National coronavirus updates: Auto workers step up to make medical gear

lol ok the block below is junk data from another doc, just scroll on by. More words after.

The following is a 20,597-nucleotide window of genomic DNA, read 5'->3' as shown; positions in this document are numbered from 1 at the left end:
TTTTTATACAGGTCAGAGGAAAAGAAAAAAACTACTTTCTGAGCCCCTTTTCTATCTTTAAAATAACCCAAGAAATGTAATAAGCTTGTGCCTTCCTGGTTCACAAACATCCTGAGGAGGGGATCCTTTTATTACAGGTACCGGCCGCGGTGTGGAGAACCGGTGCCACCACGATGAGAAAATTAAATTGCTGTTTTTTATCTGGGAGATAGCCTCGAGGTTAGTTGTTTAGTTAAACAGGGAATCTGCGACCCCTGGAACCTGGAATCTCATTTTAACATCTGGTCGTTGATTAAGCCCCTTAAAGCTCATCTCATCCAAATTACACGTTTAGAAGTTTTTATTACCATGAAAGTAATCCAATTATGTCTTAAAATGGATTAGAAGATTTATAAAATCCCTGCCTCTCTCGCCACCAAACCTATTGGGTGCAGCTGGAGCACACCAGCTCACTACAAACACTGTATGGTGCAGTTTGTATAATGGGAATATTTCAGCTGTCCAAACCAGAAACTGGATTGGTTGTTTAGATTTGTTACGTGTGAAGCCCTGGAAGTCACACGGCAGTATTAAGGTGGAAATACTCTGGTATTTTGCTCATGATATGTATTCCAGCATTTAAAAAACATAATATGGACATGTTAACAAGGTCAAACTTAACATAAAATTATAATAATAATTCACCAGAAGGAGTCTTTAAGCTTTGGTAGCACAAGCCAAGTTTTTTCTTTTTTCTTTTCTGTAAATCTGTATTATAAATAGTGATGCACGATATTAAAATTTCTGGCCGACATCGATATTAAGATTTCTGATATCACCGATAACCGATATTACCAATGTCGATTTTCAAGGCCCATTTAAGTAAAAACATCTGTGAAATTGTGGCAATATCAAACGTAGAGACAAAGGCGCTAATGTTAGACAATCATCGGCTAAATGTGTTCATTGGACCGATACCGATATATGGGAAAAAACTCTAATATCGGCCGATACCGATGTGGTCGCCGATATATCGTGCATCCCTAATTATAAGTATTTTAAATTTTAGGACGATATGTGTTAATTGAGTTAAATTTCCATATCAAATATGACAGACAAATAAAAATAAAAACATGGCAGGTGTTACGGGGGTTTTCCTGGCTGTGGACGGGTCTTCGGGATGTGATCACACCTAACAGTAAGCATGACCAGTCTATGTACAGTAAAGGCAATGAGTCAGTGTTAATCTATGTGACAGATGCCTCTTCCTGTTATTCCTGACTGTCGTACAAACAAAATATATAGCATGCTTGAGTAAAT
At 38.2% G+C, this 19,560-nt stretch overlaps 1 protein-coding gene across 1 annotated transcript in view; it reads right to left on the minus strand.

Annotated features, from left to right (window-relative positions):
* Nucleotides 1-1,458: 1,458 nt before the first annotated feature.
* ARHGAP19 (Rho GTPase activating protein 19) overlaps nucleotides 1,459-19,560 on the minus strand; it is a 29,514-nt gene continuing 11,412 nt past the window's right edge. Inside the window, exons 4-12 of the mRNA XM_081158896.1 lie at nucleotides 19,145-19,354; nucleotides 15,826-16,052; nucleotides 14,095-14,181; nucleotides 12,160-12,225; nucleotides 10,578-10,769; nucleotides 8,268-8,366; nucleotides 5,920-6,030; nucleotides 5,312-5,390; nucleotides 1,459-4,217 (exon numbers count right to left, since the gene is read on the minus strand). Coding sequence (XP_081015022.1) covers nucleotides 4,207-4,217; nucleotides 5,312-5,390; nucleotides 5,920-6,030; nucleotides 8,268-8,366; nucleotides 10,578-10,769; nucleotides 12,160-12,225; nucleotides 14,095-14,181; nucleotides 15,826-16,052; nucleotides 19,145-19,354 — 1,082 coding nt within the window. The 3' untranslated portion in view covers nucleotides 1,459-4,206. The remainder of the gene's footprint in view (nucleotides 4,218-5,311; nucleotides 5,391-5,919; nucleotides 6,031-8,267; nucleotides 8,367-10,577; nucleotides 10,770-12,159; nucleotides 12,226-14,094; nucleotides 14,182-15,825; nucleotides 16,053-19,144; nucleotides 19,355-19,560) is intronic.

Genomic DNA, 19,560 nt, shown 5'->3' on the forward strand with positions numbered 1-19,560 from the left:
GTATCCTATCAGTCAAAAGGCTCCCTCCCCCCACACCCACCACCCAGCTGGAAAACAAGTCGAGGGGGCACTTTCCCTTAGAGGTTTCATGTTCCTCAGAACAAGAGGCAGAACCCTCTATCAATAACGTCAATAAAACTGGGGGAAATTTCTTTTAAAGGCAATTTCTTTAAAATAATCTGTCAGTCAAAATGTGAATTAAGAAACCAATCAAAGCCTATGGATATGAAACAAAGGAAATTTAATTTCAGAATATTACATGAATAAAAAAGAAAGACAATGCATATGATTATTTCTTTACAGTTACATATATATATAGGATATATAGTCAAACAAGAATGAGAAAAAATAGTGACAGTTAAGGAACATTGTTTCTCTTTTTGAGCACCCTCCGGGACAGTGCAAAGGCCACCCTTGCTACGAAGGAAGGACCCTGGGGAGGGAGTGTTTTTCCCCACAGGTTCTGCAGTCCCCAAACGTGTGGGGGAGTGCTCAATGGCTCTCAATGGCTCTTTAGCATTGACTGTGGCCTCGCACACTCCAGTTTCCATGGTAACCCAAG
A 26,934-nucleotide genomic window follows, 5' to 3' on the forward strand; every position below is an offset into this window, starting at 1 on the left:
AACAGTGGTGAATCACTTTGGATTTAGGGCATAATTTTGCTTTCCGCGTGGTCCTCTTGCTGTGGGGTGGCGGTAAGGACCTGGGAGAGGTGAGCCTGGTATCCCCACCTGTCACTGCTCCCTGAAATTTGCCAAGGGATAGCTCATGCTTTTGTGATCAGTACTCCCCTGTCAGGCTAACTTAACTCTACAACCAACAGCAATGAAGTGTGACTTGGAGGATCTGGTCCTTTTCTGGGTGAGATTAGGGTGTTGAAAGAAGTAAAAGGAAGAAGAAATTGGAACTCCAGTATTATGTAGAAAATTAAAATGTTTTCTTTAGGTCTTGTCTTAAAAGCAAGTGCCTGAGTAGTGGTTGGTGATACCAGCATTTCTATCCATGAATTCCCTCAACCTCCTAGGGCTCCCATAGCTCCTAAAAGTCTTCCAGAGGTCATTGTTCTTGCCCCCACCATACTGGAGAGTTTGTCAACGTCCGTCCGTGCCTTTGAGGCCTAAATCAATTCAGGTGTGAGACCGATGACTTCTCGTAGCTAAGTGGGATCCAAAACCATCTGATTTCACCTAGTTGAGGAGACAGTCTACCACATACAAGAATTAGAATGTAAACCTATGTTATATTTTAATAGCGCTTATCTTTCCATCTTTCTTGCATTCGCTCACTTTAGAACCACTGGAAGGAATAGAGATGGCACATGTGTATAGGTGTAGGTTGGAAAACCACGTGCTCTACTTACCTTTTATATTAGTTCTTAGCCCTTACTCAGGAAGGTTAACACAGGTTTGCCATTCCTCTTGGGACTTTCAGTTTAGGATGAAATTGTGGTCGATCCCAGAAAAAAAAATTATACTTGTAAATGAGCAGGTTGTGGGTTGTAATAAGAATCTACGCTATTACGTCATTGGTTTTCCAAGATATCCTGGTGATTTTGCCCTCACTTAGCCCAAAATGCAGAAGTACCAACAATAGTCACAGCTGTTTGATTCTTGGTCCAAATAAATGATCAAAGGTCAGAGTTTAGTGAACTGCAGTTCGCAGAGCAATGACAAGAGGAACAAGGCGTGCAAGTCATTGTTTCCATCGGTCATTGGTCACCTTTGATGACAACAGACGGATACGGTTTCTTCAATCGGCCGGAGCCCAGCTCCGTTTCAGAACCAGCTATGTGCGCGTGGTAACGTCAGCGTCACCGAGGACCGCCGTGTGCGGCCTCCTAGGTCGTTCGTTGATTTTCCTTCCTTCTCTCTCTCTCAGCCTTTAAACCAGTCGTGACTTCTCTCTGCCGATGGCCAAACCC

The latest:There have been more than 939,000 coronavirus cases in the United States, according to the Johns Hopkins University tally.The U.S. death toll has surpassed 53,000 people, according to Hopkins.Globally, there have been more than 2.8 million cases with more than 202,000 deaths.Georgia state officials are moving ahead with plans to allow some nonessential businesses to reopen, even as coronavirus deaths increase statewide. More evidence is emerging that far more New Yorkers have had the coronavirus than the number confirmed by lab tests.Despite risks, auto workers step up to make medical gearAll over the country, blue-collar and salaried workers have raised their hands to make medical equipment as companies repurpose factories to answer calls for help from beleaguered nurses, doctors and paramedics who are treating patients with the highly contagious virus. Workers also are making soap and hand sanitizer, which early in the crisis were in short supply.At Ford, over 800 people returned to work at four Detroit-area sites. General Motors has about 400 at a now-closed transmission plant in suburban Detroit and an electronics factory in Kokomo, Indiana, working on shields and ventilators. About 60 Toyota workers are making protective equipment in Kentucky, Texas, Michigan and Alabama.Most automakers in the U.S. temporarily stopped making vehicles about a month ago after workers complained about the risks of infection at the factories. Many white-collar workers are being paid to work remotely but members of the United Auto Workers who don’t have that option are still collecting pay and unemployment benefits that equal about 95% of regular take-home wages.Those workers making medical gear will get their full base pay, but that’s not what’s motivating them to keep coming to the factories. Many simply want to help.Jody Barrowman has been making face masks at a repurposed former General Motors transmission factory near Detroit since early April.“Instead of being home and not helpful, I thought I’d be productive here,” she said. Spain, French prime ministers will announce easing strategies TuesdayIn a speech on Saturday evening, Spain Prime Minister Pedro Sánchez announced he will present his plan for the “de-escalation phase” in his country next Tuesday.Sánchez told Spaniards that the country has had a small and modest victory, but there is a still a long way to go before they win the battle against the coronavirus.French Prime Minister Edouard Philippe, likewise, will present the government’s plan to ease the country’s confinement measure to the French National Assembly on the same day, a spokesperson for the Prime Minister told CNN on Saturday.FDA authorizes three more antibody testsThe U.S. Food and Drug Administration has authorized three new coronavirus antibody tests, bringing the total number of FDA-authorized tests to seven.The tests were green-lit under emergency-use authorizations, a lower regulatory standard used when the FDA believes a test’s benefits could outweigh any risks.Three companies – DiaSorin, Ortho-Clinical Diagnostics and Autobio Diagnostics – received the authorizations. The tests were restricted to use in authorized laboratories, and the FDA cautioned that all three came with risks of false positives and negatives. The tests would ideally allow for the detection of past infections – indicating if someone has had the virus, regardless of whether they showed symptoms. But the tests may be less useful for diagnosing recent or current infections.“A negative result may occur if you are tested early in your illness and your body hasn’t had time to produce antibodies to infection,” the FDA wrote in fact sheets accompanying the tests.Countries risk easing lockdowns as global death toll surpasses 200,000As the global death toll from the coronavirus surpassed 200,000 on Saturday, countries took cautious steps toward easing some lockdowns, while fears of infection made even some pandemic-wounded businesses reluctant to reopen. The states of Georgia, Oklahoma and Alaska started loosening restrictions on businesses despite warnings from experts that such steps might be coming too soon. Some owners said they weren’t yet ready to reopen or were doing so only on a limited basis, worried about a second surge of COVID-19 infections. “We’ve sacrificed so much already,” said Shawn Gingrich, CEO and founder of Lion’s Den Fitness, who decided after the Georgia governor’s announcement that he would not be reopening his Atlanta gym right away. “I feel like if we do this too soon, we’ll see a spike in cases and we’re back to square one.”The worldwide death toll topped 200,000, according to a tally compiled by John Hopkins University from government figures. The actual death toll is believed to be far higher.Florida to receive shipment of antibody tests by next week, governor saysFlorida Gov. Ron DeSantis says Florida should receive a shipment of antibody test kits on May 1.The antibody testing kit company first had to send kits to New York before they could fulfill the order for Florida, DeSantis said.“We have now been confirmed that we will have the antibody tests that the state has ordered,” DeSantis told reporters today at a press conference.Florida has had at least 30,839 cases and 1,055 deaths due to coronavirus, according to a tally from Johns Hopkins University.New York testing more per capita than any other countryNew York is doing more tests per capita than any other country in the world, Gov. Andrew Cuomo said at a news conference Saturday.Cuomo said the state is currently testing an average of about 20,000 people per day. This includes both diagnostic and antibody tests.He said the goal is to expand testing even further with federal partnership to be able to conduct 40,000 tests per day.Cuomo said President Trump “understood the federal government had a role” in testing and that they came up with a “division of responsibility” when the two leaders met at the White House on April 21.”The states take responsibility for the labs in their state and getting those labs functioning,” Cuomo said.He said the states would regulate those labs while the federal government would ensure manufacturers were making enough supplies “to send to our labs so our labs can actually function,” Cuomo said.”We need the national manufacturers to have the reagents, the test kits and that’s what the federal government is doing,” he added.The number of hospitalizations across New York, the state hit the hardest by the pandemic, continue to fall, Cuomo said.Despite this positive development, 437 people died in New York yesterday from the virus, Cuomo added. That number is up from 422 on April 24.”This number is, as you can see, call it flat, call it flat with a slight decline, if you’re looking for a silver lining. But this is just terrible, terrible horrific news,” Cuomo said.In terms of hospitalizations, Cuomo said, “All the numbers are basically saying the same. That we are, in fact, on the down side of the mountain.”Does immunity exist?The World Health Organization is warning that people who have had coronavirus are not necessarily immune by the presence of antibodies from getting the virus again. “There is no evidence yet that people who have had COVID-19 will not get a second infection,” the WHO said in a new scientific brief. The WHO is warning against governments issuing “immunity passports” to people who have had COVID-19, assuming they are safe to resume normal life. “At this point in the pandemic, there is not enough evidence about the effectiveness of antibody-mediated immunity to guarantee the accuracy of an ‘immunity passport’ or ‘risk-free certificate,'” the brief said.The WHO published the brief as guidance on adjusting public health and social measures for the next phase of the COVID-19 response. “People who assume that they are immune to a second infection because they have received a positive test result may ignore public health advice. The use of such certificates may therefore increase the risks of continued transmission,” the WHO said.The health agency says it is reviewing evidence on antibody responses to SARS-CoV-2, the virus that causes COVID-19-infection. The brief says “most” of the studies show that people who have “recovered from infection have antibodies to the virus.” But as of yesterday, no study has “evaluated whether the presence of antibodies to SARS-CoV-2 confers immunity to subsequent infection by this virus in humans. US fatalities make up quarter of global coronavirus deathLess than three months since the first known coronavirus death in the U.S., the country’s fatalities make up more than quarter of the global death toll.More than 52,000 Americans have died of the virus so far — a number that increases daily as a result of new fatalities and states reviewing previous deaths that had not been tied to the disease. In the U.S., limited testing in early February was part of the reason California officials did not count two earlier deaths as coronavirus-related. This week, they confirmed the two victims — a 57-year-old woman who died Feb. 6 and a 69-year-old man who died Feb. 17 —are the earliest known U.S. COVID-19 deaths.New efforts by some states to trace more cases will give officials a better idea of the magnitude of the pandemic in the country. That, in addition to testing, which experts say is still not where it needs to be.The U.S. has conducted about 5.1 million tests, but Dr. Anthony Fauci, the nation’s leading epidemiologist, said this week the nation needs to ramp up testing. Two new reports from public health experts and economists highlight that in order to safely reopen states, the country needs to conduct millions of tests per week.And as health officials race to get the virus under control, state leaders are setting the date they’ll begin reopening their economies — decisions that President Donald Trump has said are entirely up to governors.Georgia Gov. Brian Kemp on Friday opened some businesses, including barber shops and hair salons, tattoo parlors, gyms and bowling alleys. The state has recorded more than 22,491 infections and at least 899 deaths, according to a tally by Johns Hopkins University. The Associated Press and CNN contributed to this report.